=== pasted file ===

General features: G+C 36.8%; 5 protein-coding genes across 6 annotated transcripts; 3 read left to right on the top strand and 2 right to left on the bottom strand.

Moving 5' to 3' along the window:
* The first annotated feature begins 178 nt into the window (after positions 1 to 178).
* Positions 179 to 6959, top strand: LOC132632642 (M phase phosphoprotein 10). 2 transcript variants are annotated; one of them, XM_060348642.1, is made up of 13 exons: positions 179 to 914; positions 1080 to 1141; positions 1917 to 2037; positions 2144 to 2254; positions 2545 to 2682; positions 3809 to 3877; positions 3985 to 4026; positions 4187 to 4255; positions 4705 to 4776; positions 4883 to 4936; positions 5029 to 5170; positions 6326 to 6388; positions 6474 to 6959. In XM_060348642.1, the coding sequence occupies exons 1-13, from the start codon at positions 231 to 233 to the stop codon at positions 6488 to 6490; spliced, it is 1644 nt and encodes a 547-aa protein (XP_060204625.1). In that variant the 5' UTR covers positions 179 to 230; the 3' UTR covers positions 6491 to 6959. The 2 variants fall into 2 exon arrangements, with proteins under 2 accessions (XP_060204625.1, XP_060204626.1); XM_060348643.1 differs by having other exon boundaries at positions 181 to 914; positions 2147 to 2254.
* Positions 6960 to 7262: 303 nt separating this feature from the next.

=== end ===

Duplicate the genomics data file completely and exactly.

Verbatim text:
General features: G+C 36.8%; 5 protein-coding genes across 6 annotated transcripts; 3 read left to right on the top strand and 2 right to left on the bottom strand.

Moving 5' to 3' along the window:
* The first annotated feature begins 178 nt into the window (after positions 1 to 178).
* Positions 179 to 6959, top strand: LOC132632642 (M phase phosphoprotein 10). 2 transcript variants are annotated; one of them, XM_060348642.1, is made up of 13 exons: positions 179 to 914; positions 1080 to 1141; positions 1917 to 2037; positions 2144 to 2254; positions 2545 to 2682; positions 3809 to 3877; positions 3985 to 4026; positions 4187 to 4255; positions 4705 to 4776; positions 4883 to 4936; positions 5029 to 5170; positions 6326 to 6388; positions 6474 to 6959. In XM_060348642.1, the coding sequence occupies exons 1-13, from the start codon at positions 231 to 233 to the stop codon at positions 6488 to 6490; spliced, it is 1644 nt and encodes a 547-aa protein (XP_060204625.1). In that variant the 5' UTR covers positions 179 to 230; the 3' UTR covers positions 6491 to 6959. The 2 variants fall into 2 exon arrangements, with proteins under 2 accessions (XP_060204625.1, XP_060204626.1); XM_060348643.1 differs by having other exon boundaries at positions 181 to 914; positions 2147 to 2254.
* Positions 6960 to 7262: 303 nt separating this feature from the next.